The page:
The Fourth Circuit today issued a unanimous, unpublished opinion in United States v. Williamson, a case dealing with the admissibility of a recorded statement made to a confidential informant. Most unanimous unpublished opinions raise no noteworthy issue. But Williamson seems unusual because the court injected a Fifth Amendment issue into a case that came on remand from the Supreme Court after a procedural history that focused everyone’s attention on a Sixth Amendment issue. Moreover, the Fourth Circuit’s decision to highlight a potential new issue for review is difficult to understand because it appears to make little practical difference to how the case will ultimately be resolved (at least so far as this non-specialist in criminal procedure can tell).
More after the jump.
In the drug conspiracy trial of Rodney Anton Williamson, the government introduced a recorded statement made by the defendant to a confidential informant after the government had obtained an indictment against Williamson but before it had arrested him. The defense did not object to the admission of the recording at trial, but actually asked the court to play the entire recording–which the government did after Williamson’s counsel (at the court’s suggestion) confirmed with Williamson the decision to have the entire recording played for the jury.
On appeal, Williamson argued that admission of the recording violated the Sixth Amendment, because the right to counsel had attached and the government used the confidential informant to elicit information about the charged offense. The Fourth Circuit, relying on the government’s briefing, rejected this argument. Williamson sought certiorari. The government confessed error, but argued that the error did not necessarily require a different judgment. Because the defense did not object at trial, Williamson must show plain error. Among other things, that means Williamson bears the burden of showing that the error affected his substantial rights and seriously affected the fairness, integrity or public reputation of judicial proceedings. The government contended that Williamson would not be able to show plain error, but that the question should be decided in the first instance by the court of appeals. The Supreme Court, over the dissent of four Justices, GVR’d (granted, vacated, and remanded).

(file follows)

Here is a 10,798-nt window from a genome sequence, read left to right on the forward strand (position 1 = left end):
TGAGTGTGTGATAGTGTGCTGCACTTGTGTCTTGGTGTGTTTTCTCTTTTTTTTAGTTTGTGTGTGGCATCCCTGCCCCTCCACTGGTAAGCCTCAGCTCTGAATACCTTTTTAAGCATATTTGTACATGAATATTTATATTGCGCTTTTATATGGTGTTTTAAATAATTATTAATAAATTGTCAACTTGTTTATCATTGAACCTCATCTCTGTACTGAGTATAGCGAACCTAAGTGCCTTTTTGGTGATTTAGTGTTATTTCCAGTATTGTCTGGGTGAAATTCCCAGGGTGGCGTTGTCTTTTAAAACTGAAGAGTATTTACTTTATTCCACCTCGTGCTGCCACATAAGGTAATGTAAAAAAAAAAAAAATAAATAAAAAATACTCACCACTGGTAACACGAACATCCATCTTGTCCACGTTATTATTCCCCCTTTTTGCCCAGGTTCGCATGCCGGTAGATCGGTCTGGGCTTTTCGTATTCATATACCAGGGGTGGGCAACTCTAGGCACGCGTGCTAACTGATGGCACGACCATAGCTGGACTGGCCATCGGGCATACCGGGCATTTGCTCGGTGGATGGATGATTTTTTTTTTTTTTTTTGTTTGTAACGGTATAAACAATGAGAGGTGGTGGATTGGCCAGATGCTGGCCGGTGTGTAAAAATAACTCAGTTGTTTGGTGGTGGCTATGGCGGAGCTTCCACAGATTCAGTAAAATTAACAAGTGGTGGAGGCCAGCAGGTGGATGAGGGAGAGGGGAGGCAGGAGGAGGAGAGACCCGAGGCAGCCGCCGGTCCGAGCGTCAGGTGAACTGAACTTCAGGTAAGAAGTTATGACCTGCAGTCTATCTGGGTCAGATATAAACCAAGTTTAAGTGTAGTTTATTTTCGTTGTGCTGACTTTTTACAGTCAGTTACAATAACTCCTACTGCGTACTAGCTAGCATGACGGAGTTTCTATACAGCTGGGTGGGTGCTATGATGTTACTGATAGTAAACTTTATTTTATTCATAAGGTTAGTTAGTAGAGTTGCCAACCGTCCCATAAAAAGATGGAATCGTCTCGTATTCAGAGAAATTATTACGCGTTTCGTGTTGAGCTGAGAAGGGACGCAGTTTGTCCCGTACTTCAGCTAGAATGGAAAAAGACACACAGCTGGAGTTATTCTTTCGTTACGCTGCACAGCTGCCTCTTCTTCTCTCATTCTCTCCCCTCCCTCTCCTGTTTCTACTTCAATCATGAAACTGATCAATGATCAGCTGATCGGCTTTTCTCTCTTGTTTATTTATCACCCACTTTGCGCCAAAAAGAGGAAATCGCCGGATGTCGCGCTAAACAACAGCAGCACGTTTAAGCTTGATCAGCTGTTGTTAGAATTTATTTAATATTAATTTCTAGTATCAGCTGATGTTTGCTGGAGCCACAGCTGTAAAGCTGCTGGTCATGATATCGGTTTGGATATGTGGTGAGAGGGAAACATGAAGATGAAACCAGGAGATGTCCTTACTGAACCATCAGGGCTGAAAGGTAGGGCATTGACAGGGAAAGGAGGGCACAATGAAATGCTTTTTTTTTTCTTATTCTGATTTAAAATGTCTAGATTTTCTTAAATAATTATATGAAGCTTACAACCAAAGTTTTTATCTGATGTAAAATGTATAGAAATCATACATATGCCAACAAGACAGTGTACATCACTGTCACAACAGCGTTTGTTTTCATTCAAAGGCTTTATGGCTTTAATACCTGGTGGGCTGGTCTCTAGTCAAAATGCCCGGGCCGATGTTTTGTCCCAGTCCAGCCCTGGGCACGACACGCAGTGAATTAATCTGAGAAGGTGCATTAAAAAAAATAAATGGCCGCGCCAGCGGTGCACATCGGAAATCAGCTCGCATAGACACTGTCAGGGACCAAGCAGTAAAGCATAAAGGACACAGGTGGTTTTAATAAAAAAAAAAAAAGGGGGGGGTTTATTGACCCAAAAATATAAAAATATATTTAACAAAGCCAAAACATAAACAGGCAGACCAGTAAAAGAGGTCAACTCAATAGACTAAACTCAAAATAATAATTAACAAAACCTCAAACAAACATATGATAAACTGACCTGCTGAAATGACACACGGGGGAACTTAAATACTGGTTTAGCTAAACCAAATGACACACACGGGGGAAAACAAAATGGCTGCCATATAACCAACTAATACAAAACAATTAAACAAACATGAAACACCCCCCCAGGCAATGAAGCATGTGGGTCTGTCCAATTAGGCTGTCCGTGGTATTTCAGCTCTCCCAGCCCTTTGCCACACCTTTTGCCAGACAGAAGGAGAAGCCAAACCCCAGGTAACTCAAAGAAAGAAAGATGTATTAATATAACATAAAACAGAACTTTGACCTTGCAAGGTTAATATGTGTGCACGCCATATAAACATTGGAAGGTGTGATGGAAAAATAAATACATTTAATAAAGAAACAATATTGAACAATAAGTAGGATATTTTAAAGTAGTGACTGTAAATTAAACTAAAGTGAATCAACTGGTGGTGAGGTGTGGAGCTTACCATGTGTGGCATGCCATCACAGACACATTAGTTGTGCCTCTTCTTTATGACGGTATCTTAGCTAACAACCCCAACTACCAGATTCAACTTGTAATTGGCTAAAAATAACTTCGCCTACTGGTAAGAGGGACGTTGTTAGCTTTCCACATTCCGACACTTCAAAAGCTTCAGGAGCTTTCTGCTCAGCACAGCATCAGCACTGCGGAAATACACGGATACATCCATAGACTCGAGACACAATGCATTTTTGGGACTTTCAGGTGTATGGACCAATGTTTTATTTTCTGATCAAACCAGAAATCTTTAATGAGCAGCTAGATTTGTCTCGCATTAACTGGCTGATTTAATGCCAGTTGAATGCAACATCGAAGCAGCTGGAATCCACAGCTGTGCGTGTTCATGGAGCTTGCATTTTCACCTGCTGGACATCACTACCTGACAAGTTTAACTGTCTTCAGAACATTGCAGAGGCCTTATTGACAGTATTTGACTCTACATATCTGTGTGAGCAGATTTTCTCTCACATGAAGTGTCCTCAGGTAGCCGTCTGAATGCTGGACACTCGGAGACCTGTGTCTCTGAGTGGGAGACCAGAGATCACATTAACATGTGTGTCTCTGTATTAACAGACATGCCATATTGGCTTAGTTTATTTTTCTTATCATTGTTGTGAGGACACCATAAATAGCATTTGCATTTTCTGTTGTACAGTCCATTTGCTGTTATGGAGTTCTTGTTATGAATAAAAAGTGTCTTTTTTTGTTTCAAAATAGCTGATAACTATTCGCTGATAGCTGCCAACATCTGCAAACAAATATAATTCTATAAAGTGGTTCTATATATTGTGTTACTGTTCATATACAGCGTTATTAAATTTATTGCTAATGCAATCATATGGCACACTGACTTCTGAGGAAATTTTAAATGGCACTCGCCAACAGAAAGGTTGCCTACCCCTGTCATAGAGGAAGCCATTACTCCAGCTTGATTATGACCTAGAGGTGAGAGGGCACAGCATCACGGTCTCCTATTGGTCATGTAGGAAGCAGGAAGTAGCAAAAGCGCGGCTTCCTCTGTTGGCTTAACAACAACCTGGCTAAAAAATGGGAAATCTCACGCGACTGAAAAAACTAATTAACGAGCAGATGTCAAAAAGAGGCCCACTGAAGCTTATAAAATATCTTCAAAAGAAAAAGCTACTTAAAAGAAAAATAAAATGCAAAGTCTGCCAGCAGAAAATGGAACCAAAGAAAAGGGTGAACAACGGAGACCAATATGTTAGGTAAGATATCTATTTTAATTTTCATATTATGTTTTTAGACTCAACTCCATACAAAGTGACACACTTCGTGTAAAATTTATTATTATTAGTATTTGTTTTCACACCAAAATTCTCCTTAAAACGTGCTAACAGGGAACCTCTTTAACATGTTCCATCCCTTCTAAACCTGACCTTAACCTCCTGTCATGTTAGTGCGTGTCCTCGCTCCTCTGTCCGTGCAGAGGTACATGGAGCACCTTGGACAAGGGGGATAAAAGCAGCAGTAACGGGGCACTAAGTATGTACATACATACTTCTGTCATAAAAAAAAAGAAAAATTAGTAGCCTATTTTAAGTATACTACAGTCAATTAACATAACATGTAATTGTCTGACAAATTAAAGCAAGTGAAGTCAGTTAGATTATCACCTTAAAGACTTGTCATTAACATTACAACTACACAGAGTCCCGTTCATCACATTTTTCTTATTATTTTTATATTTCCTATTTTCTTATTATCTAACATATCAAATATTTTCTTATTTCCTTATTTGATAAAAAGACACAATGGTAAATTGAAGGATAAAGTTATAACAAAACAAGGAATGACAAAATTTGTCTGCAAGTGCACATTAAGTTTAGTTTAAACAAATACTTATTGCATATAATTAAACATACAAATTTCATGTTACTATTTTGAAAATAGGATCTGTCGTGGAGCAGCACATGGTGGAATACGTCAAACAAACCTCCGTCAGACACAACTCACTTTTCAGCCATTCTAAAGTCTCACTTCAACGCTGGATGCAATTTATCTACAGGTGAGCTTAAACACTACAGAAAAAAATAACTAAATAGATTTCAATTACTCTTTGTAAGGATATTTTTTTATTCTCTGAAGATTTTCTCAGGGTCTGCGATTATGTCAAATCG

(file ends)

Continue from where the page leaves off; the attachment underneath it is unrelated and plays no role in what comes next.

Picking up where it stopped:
Going into the Fourth Circuit once again, the parties understandably focused on assessing the prejudicial effect of the Sixth Amendment violation. In an unpublished opinion by Judge Gregory, joined by Judge Duncan and Senior Judge Hamilton, the Fourth Circuit decided not to “delve into the net effects of the Sixth Amendment violation” because the admission of the recording also may have violated the Fifth Amendment. The court vacated and remanded with instructions to the district court to determine whether the Fifth Amendment had been violated.
Criminal procedure is not my specialty, but this decision is confusing to me for two reasons that I will lay out (though I’m happy to stand corrected by those who know better).
First, the potential Fifth Amendment violation does not seem apparent from the few facts given in this opinion. The government’s elicitation of incriminating information through the confidential informant does not appear to be “custodial” interrogation nor does there appear to be any coercion or compulsion. (Again, this is all subject to the qualification that I am speaking only with respect to the scant facts laid out in this opinion.)
Second, and more fundamentally, even if there were a Fifth Amendment violation, it would not seem to make a difference as long as admission of the recording in violation of the Fifth Amendment is also subject to plain error review. Because that review needs to be undertaken for the Sixth Amendment violation, and the Fifth Amendment plain error review would be identical with respect to the last, most difficult to satisfy prong of plain error review, it is difficult to discern how this disposition advances the ultimate resolution of the case.
Any criminal procedure experts care to weigh in?